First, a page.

TB or not Tb that is the question


I take a look into the creature known as the "curse of farmers", the badger, and whether it holds the sole blame for the spread of TB.

TB or not Tb that is the question

  • ADDED
  • 3 years ago

I take a look into the creature known as the "curse of farmers", the badger, and whether it holds the sole blame for the spread of TB.

I recently read an article which went into detail about the spread of TB through Ireland’s countryside. This like most other articles on the topic came to the same conclusion, Badgers are the problem.

This got me thinking and wondering how true this may in fact be and if there are any other culprits within Irelands ecosystem. I began to ponder and I thought back to my younger days when upon seeing a mink sprint across the road I was informed they were another menace to farmer’s herds, as were foxes I was told.

Yet if this is the case how is it the Wiley old badger still receives the brunt of all criticisms? Is it a case of folklore being passed down or is it in fact based on scientific proof?

As well all know Bovine TB is a chronic infectious disease which will more than likely result in the death of a cow upon contraction. The disease can be transferred through numerous different avenues. It can be spread via exhaled air, sputum, urine, pus, faeces, direct contact, contact with the excretions of an infected animal or even the inhalation of aerosols. The bacteria of the disease is killed by sunlight (UV rays) but cannot be killed by drying out, and it survives in both acidic and basic environments. It can also survive for long periods in damp conditions and can even survive up to 8 weeks in cow urea.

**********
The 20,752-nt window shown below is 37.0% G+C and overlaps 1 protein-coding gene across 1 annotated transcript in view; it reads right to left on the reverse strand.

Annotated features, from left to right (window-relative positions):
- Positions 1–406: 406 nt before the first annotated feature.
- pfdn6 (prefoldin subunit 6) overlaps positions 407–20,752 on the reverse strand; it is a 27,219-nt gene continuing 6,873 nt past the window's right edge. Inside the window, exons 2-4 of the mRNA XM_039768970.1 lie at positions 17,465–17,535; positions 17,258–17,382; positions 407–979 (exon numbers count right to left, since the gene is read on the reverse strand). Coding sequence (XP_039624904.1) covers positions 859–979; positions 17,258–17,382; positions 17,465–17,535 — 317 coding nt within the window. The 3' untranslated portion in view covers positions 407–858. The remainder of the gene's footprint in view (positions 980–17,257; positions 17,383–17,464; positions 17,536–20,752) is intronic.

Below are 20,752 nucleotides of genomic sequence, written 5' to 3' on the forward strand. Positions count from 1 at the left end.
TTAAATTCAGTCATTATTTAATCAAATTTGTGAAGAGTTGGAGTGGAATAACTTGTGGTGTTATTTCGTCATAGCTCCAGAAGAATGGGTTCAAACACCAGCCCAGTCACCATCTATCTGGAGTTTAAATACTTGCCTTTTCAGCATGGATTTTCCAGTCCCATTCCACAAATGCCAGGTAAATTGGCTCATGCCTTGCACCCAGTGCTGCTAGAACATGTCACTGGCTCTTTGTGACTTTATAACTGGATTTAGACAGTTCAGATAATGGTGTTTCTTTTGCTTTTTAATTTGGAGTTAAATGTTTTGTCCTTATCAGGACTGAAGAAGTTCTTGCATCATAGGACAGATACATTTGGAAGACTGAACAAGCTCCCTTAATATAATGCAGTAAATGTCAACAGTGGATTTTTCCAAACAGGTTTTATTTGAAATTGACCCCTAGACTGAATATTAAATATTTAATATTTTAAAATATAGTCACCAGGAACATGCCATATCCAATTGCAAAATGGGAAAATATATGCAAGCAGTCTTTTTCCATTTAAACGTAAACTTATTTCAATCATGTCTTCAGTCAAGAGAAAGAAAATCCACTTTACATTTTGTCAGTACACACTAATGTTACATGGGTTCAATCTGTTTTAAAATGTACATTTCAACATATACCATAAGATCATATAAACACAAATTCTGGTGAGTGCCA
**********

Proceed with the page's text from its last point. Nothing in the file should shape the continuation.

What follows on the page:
Once the bacteria get into the cow they breed and infect many different organs, primarily the lungs, digestive tract, and udder, which means that they can be expelled through breathing, infected wounds, saliva, milk, urine, and faeces. Therefore testing once a year is vitally important. Once a cow begins shedding the bacteria it can spread through your herd very rapidly indeed, as farmers of days gone by can testify to.

The first time the badger was painted with the TB carrying brush dates as far back as the 1970’s when numerous herds across the country became contaminated with the infection, leading to the putting down of many cattle. It mainly infected dairy cattle and began to spread through herds like wildfire.

I researched into detail into the day and life of a badger, and although they are a known carrier of the disease I theorize that they are only dubbed the “curse of Irish Farmers” as they are the most regular visitors to farms. They regularly appear on farms due to increased earthworm numbers found in pasture soils, this means they almost constantly feature on farms. Although I found out, through research, that they often share dens/setts with foxes meaning they can also help the spread of the disease also.